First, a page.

d. the angel Moroni.
e. Joseph Smith.
E
15. Which one of the following is least related to the other four?
a. Brigham Young
b. William Miller
c. The Book of Mormon
d. Salt Lake City
e. polygamy
B
16. One characteristic of the Mormons that angered many non-Mormons was their
a. highly individualistic life-styles.
b. unwillingness to vote.
c. refusal to take up arms and defend themselves.
d. emphasis on cooperative or group effort.
e. flirtation with foreign governments.
D
17. Many of the denominational liberal arts colleges founded as a result of the Second Great Awakening
a. were academically distinguished institutions.
b. lacked much intellectual vitality.
c. eventually gained tax-supported status.
d. offered a new, nontraditional curriculum.
e. opened their doors to Catholic students.
B
18. Tax-supported public education
a. existed mainly for the wealthy.
b. eliminated private and parochial education in the U.S.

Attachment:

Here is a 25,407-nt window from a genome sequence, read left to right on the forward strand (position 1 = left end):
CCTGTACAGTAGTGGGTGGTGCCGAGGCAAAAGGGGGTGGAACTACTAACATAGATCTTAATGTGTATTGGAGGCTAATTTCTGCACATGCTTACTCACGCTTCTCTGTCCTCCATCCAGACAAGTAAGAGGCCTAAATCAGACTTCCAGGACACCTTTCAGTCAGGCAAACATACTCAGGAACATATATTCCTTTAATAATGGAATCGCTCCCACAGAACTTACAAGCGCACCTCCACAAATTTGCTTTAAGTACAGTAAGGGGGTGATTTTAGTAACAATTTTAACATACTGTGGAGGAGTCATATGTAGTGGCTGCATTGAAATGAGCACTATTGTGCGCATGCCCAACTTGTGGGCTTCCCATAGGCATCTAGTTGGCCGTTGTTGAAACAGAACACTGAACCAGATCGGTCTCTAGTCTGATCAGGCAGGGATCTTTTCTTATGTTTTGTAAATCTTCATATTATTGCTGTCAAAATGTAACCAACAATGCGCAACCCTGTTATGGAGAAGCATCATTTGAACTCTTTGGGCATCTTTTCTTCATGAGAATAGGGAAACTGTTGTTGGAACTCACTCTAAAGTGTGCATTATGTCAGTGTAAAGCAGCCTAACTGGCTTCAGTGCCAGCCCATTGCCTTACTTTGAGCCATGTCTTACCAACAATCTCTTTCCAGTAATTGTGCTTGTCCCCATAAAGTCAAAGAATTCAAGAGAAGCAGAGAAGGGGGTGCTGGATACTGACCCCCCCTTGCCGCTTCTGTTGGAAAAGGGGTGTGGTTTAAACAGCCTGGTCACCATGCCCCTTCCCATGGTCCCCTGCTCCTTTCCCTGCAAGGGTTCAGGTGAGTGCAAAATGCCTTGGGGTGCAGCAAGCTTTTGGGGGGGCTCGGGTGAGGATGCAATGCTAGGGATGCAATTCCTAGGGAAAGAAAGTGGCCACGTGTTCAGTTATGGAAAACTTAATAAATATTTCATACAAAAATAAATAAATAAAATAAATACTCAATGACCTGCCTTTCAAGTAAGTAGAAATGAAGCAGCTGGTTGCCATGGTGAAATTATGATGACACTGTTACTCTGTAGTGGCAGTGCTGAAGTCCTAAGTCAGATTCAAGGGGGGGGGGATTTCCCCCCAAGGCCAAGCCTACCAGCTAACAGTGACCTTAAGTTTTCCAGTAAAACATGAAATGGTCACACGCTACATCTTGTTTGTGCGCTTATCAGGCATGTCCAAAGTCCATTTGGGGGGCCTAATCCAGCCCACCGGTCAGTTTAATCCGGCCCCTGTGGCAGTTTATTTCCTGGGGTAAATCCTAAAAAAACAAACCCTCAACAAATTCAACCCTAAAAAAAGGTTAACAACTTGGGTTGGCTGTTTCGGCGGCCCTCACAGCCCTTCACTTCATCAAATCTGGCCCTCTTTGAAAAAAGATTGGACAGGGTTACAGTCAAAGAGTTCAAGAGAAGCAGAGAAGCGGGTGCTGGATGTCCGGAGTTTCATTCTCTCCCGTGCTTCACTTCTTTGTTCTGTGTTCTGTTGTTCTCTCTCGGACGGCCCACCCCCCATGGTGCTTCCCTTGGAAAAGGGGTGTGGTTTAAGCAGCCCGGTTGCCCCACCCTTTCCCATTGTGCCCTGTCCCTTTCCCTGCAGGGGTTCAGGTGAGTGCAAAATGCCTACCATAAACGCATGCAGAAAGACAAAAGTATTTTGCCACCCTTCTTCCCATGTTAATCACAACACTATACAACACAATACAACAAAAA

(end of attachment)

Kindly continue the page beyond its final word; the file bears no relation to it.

c. began in the South as early as 1800.
d. provided little opportunity for the poor.
e. was deemed essential for social stability and democracy.
E
19. In the first half of the nineteenth century, tax-supported schools were
a. chiefly available to educate the children of the poor.
b. most in evidence in the South.
c. continuously opposed by wealthy, conservative whites.
d. open only to tuition-paying children of the well-to-do.
e. more academically demanding than private academies.
A
20. Noah Webster's dictionary
a. had little impact until the twentieth century.
b. helped to standardize the American language.
c. was used to educate nineteenth-century slaves.
d. came to the United States from Britain in the 1800s.